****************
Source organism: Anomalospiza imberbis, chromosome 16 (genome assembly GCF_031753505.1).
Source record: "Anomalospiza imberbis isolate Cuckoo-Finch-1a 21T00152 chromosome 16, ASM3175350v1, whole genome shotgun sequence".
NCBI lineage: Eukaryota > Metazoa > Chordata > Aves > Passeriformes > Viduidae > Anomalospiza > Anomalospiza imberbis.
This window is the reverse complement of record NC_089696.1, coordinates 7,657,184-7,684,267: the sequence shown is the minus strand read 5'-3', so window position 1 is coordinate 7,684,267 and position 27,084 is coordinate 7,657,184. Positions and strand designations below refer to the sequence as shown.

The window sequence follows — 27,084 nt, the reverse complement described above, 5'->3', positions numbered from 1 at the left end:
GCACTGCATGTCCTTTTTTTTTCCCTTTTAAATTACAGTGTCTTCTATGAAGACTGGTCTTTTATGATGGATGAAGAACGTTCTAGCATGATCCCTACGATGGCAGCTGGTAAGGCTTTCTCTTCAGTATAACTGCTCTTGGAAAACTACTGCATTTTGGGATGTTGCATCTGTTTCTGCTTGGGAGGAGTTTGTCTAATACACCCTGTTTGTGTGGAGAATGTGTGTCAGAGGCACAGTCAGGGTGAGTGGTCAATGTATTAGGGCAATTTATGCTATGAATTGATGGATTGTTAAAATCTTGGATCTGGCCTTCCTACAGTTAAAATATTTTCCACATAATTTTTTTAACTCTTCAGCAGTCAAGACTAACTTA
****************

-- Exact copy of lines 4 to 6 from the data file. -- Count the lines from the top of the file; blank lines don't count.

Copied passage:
This window is the reverse complement of record NC_089696.1, coordinates 7,657,184-7,684,267: the sequence shown is the minus strand read 5'-3', so window position 1 is coordinate 7,684,267 and position 27,084 is coordinate 7,657,184. Positions and strand designations below refer to the sequence as shown.

The window sequence follows — 27,084 nt, the reverse complement described above, 5'->3', positions numbered from 1 at the left end:
GCACTGCATGTCCTTTTTTTTTCCCTTTTAAATTACAGTGTCTTCTATGAAGACTGGTCTTTTATGATGGATGAAGAACGTTCTAGCATGATCCCTACGATGGCAGCTGGTAAGGCTTTCTCTTCAGTATAACTGCTCTTGGAAAACTACTGCATTTTGGGATGTTGCATCTGTTTCTGCTTGGGAGGAGTTTGTCTAATACACCCTGTTTGTGTGGAGAATGTGTGTCAGAGGCACAGTCAGGGTGAGTGGTCAATGTATTAGGGCAATTTATGCTATGAATTGATGGATTGTTAAAATCTTGGATCTGGCCTTCCTACAGTTAAAATATTTTCCACATAATTTTTTTAACTCTTCAGCAGTCAAGACTAACTTA